June 5, 2020 posted by Jim Korkis

The Bill Tytla Animated Pogo Special That Never Was

Walt Kelly

Suspended Animation #270

In Newsweek magazine for February 16th, 1953 there was a big feature article on the Disney studios and their latest animated feature film Peter Pan (1953). At the end of the article, Walt Disney had told the writer that the next animated feature after the upcoming Lady and Tramp (1955) would possibly be “either Beauty and the Beast or Walt Kelly’s Pogo the Possum”.

According to those who knew him, Kelly was horrified when he read that sentence. He felt that Disney would not be able to capture the subtle spirit of his comic strip.

In addition, he knew that Disney overpowered the original creator so that James Barrie’s Peter Pan became Walt Disney’s Peter Pan with the Disney version being the most prominent and dominant in public culture.

It was not that Kelly disliked Walt Disney or the Disney Studio since he had worked there for five years from January 6th, 1936 to September 12th, 1941. Among other things he did animation on Gepetto inside Monstro the Whale in Pinocchio (1940), Bacchus drunkenly riding his donkey in the Pastoral Symphony sequence of Fantasia (1940) and the ringmaster in Dumbo (1941).

He formed a close friendship with animators Ward Kimball and Fred Moore and kept up correspondence with them even after he left the studio. While working at Disney, Kelly also met the legendary animator Bill Tytla who animated Stromboli the evil puppeter in Pinocchio, Chernabog the demon in Fantasia and Baby Dumbo in Dumbo. Like everyone else at the studio, Kelly was in awe of Tytla’s work that is still inspirational today.

So perhaps it was not surprising perhaps to circumvent the possibilty of a Disney animated feature that in 1958, the two former Disney animators tried to produce an animated hour-long television special using Pogo and his friends.

Tytla Productions film label (courtesy John Canemaker)

After leaving Disney in February 1943, Tytla worked as a director at Terrytoons and Famous cartoon studios. In 1950, he turned to directing commericals for television and worked on roughly two thousand of them for Tempo Productions, Academy Pictures and finally his own William Tytla Productions Inc.

In 1957, Kelly had discussed producing some type of animated Pogo film and had contacted producer Mike Todd who was interested. Kelly had also contacted Tytla who was based in New York to handle the animation not only because of Tytla’s talent but because Kelly was also based in New York so could easily oversee what was being done. However by 1958 with the death of Todd in an airplane accident and Kelly’s doctors telling him not to overextend himself, the deal was never finalized.

Yet, roughly a year later, the project again was seemingly “on” again with Kelly writing to Tytla to press forward on development.

Tytla immediately put together a presentation folder and on December 28th, 1959, Kelly wrote: “The presentation folder was very well done and I, too, hope it gets some place. Sometimes I worry about the amount of additional work this all may mean, but console myself with the thought that at least, if it happens, it will be fun.”

The presentation folder included color and black-and-white artwork of Pogo and the other characters on every page; a one page description of how Pogo is now “a household word” and a little about the strip itself; a one page description of Kelly accompanied by laudatory quotes about him from important people; and a one page description of the accomplishments of Tytla ending with a statement from Kelly himself that “only Tytla can bring Pogo to life on film”.

The main page described the proposed production: “The one hour TV film in color will be produced by William Tytla Productions, Inc. William Tytla will serve as producer of Pogo.

“Richard Saunders is a producer at Tytla’s. He has spent the past twenty years working with the outstanding people in the theatre, radio and TV as actor, writer and producer. Saunders will work with Bill Tytla in producing POGO.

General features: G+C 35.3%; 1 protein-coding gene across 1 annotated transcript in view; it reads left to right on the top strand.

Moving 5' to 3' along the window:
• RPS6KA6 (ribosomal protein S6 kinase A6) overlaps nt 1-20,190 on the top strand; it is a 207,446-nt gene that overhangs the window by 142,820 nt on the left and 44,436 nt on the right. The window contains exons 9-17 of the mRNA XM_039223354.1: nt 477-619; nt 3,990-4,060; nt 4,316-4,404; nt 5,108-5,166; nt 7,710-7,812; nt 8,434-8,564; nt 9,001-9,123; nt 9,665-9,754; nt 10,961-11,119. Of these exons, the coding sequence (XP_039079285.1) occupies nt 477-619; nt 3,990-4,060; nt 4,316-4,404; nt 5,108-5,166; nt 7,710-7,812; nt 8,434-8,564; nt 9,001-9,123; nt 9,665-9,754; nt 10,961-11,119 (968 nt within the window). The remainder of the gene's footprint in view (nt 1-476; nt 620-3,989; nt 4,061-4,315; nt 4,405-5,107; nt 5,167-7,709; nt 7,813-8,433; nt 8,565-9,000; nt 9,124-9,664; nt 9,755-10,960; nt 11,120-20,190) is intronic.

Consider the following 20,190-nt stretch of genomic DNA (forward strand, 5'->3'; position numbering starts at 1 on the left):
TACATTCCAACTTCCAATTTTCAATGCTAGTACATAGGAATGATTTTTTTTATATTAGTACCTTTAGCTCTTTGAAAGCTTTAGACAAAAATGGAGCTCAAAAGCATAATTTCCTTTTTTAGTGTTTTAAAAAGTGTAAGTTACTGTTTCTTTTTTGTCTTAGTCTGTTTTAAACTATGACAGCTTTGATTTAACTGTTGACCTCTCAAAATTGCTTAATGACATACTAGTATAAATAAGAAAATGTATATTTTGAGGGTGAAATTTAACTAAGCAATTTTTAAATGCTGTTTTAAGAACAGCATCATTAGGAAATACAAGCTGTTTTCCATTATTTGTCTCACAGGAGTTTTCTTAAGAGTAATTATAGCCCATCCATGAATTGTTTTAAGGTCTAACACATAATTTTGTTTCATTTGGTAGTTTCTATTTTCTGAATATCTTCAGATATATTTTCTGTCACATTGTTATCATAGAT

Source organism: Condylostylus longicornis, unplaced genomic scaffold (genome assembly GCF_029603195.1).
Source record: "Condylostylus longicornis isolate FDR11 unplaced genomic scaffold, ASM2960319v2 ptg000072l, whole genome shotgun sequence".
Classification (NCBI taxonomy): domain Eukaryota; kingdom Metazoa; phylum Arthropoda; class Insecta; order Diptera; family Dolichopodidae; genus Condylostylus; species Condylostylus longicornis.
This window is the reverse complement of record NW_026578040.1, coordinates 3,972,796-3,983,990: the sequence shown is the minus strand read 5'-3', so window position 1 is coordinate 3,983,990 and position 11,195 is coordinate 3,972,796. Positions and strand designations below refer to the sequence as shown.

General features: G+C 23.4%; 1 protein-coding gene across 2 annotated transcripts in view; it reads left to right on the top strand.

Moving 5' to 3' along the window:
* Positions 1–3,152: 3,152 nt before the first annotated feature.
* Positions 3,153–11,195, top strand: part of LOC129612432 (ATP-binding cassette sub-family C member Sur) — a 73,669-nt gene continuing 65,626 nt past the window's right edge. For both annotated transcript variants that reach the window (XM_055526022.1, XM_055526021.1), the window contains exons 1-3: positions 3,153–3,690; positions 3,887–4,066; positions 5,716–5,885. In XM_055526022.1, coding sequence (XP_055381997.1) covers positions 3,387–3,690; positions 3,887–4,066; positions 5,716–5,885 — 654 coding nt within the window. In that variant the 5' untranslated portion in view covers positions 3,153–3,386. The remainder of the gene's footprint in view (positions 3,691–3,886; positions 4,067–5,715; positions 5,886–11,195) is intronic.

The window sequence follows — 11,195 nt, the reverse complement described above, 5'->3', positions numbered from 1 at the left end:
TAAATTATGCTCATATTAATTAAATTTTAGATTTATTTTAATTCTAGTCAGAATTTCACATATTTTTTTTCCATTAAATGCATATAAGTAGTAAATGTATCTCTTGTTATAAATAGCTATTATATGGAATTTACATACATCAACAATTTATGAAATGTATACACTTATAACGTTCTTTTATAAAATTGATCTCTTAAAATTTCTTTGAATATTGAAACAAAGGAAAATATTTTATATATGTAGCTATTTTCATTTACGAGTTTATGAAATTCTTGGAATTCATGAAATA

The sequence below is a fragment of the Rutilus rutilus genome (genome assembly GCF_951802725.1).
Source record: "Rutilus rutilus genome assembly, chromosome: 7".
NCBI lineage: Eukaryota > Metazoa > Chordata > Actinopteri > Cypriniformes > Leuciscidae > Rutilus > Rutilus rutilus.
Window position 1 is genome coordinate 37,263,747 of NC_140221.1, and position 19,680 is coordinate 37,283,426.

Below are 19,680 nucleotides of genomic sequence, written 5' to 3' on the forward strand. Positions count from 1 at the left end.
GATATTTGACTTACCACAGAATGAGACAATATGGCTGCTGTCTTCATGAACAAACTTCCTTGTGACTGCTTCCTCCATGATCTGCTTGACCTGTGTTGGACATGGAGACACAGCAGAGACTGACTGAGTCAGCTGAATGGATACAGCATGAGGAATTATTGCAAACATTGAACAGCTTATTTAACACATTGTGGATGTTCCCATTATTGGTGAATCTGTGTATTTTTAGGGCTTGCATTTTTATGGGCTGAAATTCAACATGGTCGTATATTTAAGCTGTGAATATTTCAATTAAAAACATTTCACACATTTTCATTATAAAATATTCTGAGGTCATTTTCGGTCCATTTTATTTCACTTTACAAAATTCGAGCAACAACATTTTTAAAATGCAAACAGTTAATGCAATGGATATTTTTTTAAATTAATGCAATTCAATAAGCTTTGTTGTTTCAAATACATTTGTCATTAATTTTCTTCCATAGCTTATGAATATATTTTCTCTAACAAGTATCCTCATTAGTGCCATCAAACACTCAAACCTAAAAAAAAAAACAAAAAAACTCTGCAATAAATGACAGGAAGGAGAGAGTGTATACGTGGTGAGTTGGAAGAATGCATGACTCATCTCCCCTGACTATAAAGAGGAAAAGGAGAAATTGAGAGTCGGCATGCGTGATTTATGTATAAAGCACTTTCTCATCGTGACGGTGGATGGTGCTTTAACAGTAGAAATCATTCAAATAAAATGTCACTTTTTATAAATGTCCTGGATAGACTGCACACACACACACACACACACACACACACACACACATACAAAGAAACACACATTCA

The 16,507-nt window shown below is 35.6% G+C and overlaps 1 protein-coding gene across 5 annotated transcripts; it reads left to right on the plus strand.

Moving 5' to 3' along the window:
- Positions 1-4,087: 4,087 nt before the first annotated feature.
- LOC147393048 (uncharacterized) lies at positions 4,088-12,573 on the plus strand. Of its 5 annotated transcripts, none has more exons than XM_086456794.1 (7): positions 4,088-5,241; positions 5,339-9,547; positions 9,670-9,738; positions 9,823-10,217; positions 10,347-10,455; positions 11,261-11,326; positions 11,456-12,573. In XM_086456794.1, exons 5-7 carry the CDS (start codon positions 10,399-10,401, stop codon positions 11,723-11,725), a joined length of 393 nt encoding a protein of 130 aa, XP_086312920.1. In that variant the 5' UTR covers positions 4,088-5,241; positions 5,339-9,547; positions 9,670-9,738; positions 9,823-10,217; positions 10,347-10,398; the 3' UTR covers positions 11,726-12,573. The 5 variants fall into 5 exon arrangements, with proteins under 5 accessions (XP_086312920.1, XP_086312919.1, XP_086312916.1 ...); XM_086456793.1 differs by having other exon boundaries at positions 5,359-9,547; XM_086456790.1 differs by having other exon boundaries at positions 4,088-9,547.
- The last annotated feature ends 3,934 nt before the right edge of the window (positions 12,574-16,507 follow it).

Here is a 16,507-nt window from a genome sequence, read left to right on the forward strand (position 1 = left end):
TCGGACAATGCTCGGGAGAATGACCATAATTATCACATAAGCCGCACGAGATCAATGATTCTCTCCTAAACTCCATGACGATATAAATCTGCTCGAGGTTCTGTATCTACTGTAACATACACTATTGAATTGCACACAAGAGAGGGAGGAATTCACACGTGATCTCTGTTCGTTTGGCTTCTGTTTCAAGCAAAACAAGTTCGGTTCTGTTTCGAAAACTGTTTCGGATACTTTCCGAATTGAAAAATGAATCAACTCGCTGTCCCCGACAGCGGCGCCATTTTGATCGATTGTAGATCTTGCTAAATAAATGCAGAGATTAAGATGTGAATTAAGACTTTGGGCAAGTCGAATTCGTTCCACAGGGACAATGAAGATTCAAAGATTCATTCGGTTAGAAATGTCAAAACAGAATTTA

“POGO will cost approximagely $350,000 for a fully animated TV film in color running 52 minutes in length. A precise budget and schedule will be submitted to the client for his analysis and approval. POGO will take approximately eight months to one year to complete.”

Saunders had a long distance telephone conversation on January 6, 1960 with executives from 3M, an American multinational company, with a formal presentation scheduled for February. Unfortunately, 3M decided to pass on the project for undisclosed reasons but probably cost.

The POGO project continued to generate interest but with no company willing to put up the necessary money. On March 19, 1962, Tytla wrote to Lee Goldman of Quartet Films, Inc. in Hollywood: “On Friday, we had a nice meeting with Walt Kelly and he seems very enthused over the prospect of getting this into production. Very definitely, Walt will have to be consulted on anything of a musical nature, since the musical part will play an important role in this project.

“When it comes to casting for voices, Walt feels very strongly as to what they should sound like. During our meeting, Walt mentioned his desire to do a storyboard. Lee, we’re very happy about this progress. As soon as we have a storyboard, we will contact you.”

In 1962, Tytla had taken a sabbatical from his company and was in Hollywood at Warner Brothers directing the animation on The Incredible Mr. Limpet (1964) since live action filming had begun on the back lot in July 1962. However, he was still actively trying to get the POGO project started.

He wrote to Kelly: “Just a ‘quickie’. A couple of weeks ago, I had lunch with two important Leo Burnett Agnecy men – one, Wendell Williams of the Hollywood office; the other Lee Bland from the Chicago office. The lunch was very pleasnat and they seemed very interested in the POGO project.

“Hoping that you are comfortably ahead of your work schedule, also hoping like mad that you’re getting a Pogo storyboard ready for a presentation.”

Kelly responded on August 8th, 1962: “The press of work continues and there’s no vacation in sight. A number of acute personal problems have siphoned off the remaining time. Inasmuch as the summer is about done and you should be back here for the fall, why not put off additional planning until then?

“Please reassure Bland et. als (sic) that I am interested but there’s only one of me right now. Maybe by September or October I may grow a third hand.”

Tytla wrote to Bland on August 14th, 1962 summarizing Kelly’s letter. Bland responded August 21, 1960: “Many thanks for updating us on Walt Kelly’s status. All is well and we shall stand by. Push the plunger when ready to reconvene and we’ll shake all three of Walt’s hands.”